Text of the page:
(Closed) I need advice on how to react to my two family members

posted 5 years ago in Etiquette
Post # 4
Member
1686 posts
Bumble bee

Your response will have to reflect your family dynamic.

In my family, with its dynamic of dignified formalities and covert controlled interpersonal communication, and highly sensitive reactivity to social cues, I would respond by not inviting them to my next dozen or so large formal parties.

My niece, who married into a family with a relatively obtuse sensitivity to social cues and strong emphasis on clannish bonhommie, responds to such offenses by continuing to invite the offender, but by guarding against repeat rudeness. Her brother-in-law once left the table between courses to “check the score”, so since then she has her husband disconnect the cable before the inlaws came to dinner. In your case, she would probably invite the cousins to future events, and then call them to confirm their attendance with increasing frequency right up until half an hour before the party.

My grand-nephews, reared in an overt rambunctious Irish family would call the cousins on it the next time they met over a family cook-out, call them names, yell at one another, possibly throw a few punches, and then have a beer together. I suspect that by the time their next large formal party came around, they would have forgotten about the incident.

It helps a great deal to have large formal parties from time to time. It is hard to snub people by leaving them off your guest list in the future, or by nagging them with repeat reminders, if your wedding was the one and only large formal party you were ever going to have. The costs of four wasted meals two weeks ago is in the past: nothing will recover the money, so it is a “sunk cost”, and in the absence of future parties no benefit is to be had by making any reaction at all. You might warn whatever relative gets married next, but it is more likely to look like backbiting than like helpfulness.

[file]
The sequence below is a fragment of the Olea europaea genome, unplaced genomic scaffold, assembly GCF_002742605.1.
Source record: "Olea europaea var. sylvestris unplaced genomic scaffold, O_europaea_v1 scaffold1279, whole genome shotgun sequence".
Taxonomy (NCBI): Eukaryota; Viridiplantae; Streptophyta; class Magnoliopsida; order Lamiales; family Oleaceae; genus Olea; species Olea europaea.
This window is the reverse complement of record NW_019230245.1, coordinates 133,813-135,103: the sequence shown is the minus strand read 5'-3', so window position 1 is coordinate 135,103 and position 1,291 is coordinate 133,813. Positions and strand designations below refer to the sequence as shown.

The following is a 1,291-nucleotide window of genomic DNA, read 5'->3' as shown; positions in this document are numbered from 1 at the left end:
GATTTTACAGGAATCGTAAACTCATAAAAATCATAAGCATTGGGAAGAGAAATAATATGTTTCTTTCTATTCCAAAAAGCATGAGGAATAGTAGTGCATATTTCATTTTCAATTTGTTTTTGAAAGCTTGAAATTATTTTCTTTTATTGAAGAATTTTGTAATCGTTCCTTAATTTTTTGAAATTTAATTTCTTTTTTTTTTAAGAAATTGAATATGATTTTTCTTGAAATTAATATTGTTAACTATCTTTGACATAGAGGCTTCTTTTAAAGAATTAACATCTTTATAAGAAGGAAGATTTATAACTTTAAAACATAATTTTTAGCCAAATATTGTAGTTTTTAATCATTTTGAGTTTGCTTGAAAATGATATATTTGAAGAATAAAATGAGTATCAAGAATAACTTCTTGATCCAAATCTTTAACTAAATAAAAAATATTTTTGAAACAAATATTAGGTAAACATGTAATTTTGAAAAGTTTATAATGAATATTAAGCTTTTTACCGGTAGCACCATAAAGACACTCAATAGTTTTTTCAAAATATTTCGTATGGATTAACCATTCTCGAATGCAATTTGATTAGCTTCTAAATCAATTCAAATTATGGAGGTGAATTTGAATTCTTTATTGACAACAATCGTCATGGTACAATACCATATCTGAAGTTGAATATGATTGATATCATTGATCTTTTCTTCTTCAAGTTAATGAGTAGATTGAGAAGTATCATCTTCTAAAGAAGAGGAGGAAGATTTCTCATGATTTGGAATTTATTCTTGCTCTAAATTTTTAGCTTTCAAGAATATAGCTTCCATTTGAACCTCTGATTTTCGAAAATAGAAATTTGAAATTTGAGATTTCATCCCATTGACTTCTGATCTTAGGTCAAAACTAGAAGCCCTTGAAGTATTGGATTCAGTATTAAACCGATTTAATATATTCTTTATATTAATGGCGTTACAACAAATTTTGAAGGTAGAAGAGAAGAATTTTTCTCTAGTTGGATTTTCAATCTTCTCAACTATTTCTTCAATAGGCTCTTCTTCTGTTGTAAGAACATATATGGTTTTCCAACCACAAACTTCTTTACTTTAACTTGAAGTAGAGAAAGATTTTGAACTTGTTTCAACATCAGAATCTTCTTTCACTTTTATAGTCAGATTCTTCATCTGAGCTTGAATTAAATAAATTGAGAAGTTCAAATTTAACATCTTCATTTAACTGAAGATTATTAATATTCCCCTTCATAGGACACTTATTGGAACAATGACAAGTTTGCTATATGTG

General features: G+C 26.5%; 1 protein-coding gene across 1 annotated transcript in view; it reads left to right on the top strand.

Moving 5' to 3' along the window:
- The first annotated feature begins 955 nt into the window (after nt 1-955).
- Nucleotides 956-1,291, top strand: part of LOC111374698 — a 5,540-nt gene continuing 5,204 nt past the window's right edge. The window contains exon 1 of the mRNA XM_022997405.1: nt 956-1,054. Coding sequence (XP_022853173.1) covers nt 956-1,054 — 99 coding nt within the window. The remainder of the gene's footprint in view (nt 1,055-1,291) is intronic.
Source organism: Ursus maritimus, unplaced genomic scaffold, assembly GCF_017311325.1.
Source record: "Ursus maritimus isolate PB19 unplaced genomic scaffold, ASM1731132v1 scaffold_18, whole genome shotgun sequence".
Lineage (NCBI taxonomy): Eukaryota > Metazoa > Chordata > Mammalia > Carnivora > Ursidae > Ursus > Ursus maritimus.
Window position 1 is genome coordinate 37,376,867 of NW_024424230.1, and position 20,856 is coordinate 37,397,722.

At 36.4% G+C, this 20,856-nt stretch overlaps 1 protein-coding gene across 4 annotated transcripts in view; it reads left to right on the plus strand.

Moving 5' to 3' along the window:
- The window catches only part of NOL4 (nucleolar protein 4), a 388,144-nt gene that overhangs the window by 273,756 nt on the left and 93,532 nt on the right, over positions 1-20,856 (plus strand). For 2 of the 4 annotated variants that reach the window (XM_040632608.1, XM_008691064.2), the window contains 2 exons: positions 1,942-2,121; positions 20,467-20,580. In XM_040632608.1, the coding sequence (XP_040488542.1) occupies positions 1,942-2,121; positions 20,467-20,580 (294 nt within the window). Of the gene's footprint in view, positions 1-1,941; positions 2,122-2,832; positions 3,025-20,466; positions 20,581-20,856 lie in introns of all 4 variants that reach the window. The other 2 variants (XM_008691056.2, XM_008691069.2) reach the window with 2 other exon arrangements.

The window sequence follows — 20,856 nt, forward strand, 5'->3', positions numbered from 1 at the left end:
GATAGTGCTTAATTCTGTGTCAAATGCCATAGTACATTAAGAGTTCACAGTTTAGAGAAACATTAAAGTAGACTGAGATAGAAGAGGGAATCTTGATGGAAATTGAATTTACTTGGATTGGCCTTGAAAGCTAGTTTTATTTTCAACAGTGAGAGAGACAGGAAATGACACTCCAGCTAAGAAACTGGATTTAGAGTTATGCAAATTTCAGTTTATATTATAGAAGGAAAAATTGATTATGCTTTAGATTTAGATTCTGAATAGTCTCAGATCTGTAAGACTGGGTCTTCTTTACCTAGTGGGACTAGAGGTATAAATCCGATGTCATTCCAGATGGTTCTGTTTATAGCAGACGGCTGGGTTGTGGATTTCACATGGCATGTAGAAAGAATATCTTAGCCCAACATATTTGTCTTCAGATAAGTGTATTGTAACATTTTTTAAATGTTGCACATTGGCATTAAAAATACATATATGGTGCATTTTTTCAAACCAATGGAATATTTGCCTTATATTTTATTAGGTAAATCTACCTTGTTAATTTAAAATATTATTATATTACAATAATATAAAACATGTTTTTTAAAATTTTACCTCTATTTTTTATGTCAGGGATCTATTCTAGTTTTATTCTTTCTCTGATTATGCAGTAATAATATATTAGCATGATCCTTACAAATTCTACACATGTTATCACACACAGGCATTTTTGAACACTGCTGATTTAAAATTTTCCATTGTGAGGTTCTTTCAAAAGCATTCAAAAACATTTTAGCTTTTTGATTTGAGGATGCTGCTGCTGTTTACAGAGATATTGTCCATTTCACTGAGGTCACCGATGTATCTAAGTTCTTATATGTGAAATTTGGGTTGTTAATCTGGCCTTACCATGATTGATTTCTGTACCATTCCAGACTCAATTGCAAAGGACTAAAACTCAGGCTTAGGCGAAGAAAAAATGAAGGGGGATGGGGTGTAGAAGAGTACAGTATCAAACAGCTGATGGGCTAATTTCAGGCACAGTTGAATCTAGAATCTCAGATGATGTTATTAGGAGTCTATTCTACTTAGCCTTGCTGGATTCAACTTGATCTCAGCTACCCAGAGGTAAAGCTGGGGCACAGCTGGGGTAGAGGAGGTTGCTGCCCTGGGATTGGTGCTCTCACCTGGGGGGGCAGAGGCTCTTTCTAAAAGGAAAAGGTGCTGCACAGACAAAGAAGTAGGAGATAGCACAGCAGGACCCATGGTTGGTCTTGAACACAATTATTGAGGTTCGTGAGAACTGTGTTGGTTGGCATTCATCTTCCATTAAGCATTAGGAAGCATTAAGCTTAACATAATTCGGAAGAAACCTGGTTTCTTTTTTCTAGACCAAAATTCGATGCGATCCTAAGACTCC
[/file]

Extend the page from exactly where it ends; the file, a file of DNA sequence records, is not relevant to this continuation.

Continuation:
Given a choice between accepting that it is past and over and therefore doing nothing; and planning a rewarding lifetime filled with large formal parties where you can adjust your guestlist according to the logical consequences to guests of snubbing their hostess, I would strongly recommend the latter choice. I love formal entertaining!

Post # 5
Member
140 posts
Blushing bee

Well, it seems like they are both young, and may not realize that not showing up to a wedding when you say you would costs the hosts money, and they may not think it’s a “big deal”. If you have a decent/neutral relationship with them in the past I would just let it go. They probably meant no harm. 

Post # 6
Member
8044 posts
Bumble Beekeeper
  • Wedding: December 2013

@MrsDrPeter:  I would definitely say something. If I were you, I wouldn’t be able to act natural around them after this. I’d be livid.